20170926_153841I lift the spoon from the crockpot to taste and the aroma instantly transports me.  I close my eyes and I am in the plaza of Santa Fe.  I reopen them and I am in my kitchen in Pueblo.

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Here in Pueblo, Colorado they take their chilies as seriously as New Mexicans.  I am growing New Mexican red chilies in my gardens but to say that I prefer them would be fightin’ words in these parts.  I picked up Pueblo chili seeds for next year!

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The climate here is very similar to New Mexico and chilies grow great.  The Pueblo Chili Festival is taken as seriously as the State Fair.  Doug and I went and checked it out, took in the aromas of roasting chilies, and the many, many booths of salsas, ristras, and beans.  We brought home a basket of chilies, onions, garlic, and a big bag of local pinto beans.

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And then I made the best green chili of my life.  Here is the recipe!

Farmgirl’s Pueblo Green Chili

You will need 8 chilies.  I used 5 (supposedly) mild green chilies, 2 poblano, and 1 sweet pepper.  You can roast on the grill, in the oven, or on a gas stove top.  Use tongs to blacken the skin all around and then immediately place in a freezer bag.  The steam loosens the skin.

Brown half a pound of stew meat, cut up smaller, dredged in 3/4 of a cup of masa mixed with a little salt and pepper, in a few tablespoons of olive oil.  Put in crockpot.

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In same pan sauté with a little more oil 1/2 an onion.  Add to crockpot.

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Mince 6 cloves of garlic.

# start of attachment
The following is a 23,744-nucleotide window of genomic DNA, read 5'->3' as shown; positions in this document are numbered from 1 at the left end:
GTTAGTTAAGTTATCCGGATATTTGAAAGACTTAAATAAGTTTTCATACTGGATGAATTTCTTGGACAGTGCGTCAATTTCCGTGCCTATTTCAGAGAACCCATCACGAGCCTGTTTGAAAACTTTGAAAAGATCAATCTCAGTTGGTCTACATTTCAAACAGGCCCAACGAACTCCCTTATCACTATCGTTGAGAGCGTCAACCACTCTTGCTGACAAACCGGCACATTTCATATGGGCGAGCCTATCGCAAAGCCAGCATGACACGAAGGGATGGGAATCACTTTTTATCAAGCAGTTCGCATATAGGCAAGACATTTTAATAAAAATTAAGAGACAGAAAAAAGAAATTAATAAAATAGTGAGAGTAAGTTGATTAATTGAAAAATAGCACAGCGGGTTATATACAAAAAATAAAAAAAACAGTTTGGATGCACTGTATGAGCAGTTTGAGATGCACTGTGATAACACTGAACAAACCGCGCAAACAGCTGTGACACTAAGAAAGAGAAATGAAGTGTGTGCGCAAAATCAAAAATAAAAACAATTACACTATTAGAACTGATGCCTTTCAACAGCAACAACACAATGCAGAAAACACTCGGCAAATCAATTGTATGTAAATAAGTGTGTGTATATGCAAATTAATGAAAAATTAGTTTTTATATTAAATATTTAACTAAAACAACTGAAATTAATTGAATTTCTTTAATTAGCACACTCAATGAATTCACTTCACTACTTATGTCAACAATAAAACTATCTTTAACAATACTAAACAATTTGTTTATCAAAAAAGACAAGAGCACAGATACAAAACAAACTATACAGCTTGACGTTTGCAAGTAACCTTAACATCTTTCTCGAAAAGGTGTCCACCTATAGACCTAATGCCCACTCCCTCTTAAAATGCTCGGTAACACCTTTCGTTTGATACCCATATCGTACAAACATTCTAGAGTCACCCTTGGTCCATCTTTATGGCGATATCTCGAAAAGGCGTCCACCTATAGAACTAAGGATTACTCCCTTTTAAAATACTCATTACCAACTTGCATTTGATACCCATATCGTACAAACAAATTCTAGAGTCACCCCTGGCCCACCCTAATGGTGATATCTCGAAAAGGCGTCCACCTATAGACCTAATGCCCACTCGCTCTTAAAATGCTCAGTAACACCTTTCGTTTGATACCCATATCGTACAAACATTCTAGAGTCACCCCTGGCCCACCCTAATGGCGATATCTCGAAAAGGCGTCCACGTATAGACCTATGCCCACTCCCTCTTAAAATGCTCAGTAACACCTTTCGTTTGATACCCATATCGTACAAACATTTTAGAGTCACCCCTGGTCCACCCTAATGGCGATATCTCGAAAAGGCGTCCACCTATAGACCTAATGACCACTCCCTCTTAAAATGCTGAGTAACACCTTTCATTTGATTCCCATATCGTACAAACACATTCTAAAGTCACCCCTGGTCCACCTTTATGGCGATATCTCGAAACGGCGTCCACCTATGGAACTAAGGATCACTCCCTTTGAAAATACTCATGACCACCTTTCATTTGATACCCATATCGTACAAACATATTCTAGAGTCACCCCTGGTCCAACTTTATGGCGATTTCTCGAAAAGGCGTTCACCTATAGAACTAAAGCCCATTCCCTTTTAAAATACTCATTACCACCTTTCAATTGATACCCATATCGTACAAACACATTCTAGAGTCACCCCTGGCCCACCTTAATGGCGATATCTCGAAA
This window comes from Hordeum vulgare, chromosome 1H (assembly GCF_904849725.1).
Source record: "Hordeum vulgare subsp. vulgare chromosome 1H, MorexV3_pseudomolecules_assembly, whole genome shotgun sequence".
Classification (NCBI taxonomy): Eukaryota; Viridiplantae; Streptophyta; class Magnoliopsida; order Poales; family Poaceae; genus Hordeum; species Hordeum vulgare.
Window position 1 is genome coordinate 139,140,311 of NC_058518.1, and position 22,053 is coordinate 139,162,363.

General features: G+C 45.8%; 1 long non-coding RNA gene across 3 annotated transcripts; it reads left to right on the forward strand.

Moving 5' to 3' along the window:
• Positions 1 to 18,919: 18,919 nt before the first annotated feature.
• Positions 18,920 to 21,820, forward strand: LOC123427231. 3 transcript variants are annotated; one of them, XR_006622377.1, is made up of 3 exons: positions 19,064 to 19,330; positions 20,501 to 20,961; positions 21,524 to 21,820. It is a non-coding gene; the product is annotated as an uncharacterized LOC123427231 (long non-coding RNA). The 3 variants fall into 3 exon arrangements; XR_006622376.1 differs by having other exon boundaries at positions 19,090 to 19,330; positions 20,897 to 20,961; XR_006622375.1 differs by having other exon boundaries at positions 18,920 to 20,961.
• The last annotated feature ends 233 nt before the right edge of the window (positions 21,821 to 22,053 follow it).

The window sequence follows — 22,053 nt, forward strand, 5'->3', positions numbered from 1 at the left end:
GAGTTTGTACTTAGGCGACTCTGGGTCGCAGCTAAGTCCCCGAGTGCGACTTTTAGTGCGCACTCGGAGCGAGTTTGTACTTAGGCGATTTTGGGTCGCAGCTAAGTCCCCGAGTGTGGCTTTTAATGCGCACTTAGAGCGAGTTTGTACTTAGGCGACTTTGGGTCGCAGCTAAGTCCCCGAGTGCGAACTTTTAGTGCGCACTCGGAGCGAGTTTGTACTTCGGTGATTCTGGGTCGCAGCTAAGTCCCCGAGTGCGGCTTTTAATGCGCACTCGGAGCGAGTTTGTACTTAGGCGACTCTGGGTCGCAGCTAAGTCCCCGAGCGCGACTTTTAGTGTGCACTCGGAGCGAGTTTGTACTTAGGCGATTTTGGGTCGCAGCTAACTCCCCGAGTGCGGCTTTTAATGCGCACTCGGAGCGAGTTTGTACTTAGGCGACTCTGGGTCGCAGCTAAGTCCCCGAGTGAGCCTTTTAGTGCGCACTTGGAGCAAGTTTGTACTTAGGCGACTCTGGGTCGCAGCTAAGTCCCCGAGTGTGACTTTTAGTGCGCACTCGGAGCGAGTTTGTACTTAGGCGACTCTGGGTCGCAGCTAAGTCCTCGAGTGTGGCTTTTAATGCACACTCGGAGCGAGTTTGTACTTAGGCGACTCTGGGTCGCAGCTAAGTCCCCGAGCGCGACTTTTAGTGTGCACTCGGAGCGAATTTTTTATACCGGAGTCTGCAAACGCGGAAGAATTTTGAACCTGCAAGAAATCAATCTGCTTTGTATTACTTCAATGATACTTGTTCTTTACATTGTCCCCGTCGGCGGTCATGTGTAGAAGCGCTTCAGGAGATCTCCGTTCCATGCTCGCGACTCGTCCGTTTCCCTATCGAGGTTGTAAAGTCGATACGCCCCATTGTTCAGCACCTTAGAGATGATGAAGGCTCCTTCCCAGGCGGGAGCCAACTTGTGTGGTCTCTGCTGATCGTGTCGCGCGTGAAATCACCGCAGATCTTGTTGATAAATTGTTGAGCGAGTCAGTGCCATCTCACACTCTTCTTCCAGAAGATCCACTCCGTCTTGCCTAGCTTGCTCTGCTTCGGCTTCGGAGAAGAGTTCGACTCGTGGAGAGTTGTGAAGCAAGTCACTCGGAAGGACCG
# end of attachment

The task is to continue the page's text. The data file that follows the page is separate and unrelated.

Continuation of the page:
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To prepare chilies, scrape skin off with the side of a knife.  Slice open and remove seeds.  Cut up chilies.

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Add all to crockpot with 2 cups of diced, peeled tomatoes with juice (I was tired by then so I just opened one of the jars I already canned).

Add 3 cups of broth (I used my homemade corn and red chili broth)

1 T salt

1 ts pepper

2 ts oregano

1 ts cumin

Add 1/2 cup of beans.

Pour in rest of masa used for dredging.

Cook on low for 8 hours.  Sneak a taste every so often because it is so good.

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A cold beer and goat cheese cooled the heat from the chilies.  Fritos made it a little closer to Frito pie from New Mexico.  If you close your eyes you will find yourself basking in the sun in the plaza of Sant….um, I mean Pueblo!

The Front Porch

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Look what my friend, Alvin, brought me from New Mexico!  The porch is the welcoming committee of the home.  If it is cluttered with junk and trash, it will set the stage for what one would find in the home.  If it is plain and empty, it does not feel very welcoming.

My grandmother’s porch was the ideal porch to me.  When we would drive to her house I would look for the goose.  She had a goose planter on the railing that differentiated grandma and grandpa’s house from all the rest.  A trellis on the south side of the porch held bundles of bright trumpet vine and the porch swing tucked beneath was a sanctuary, a corner of enchantment.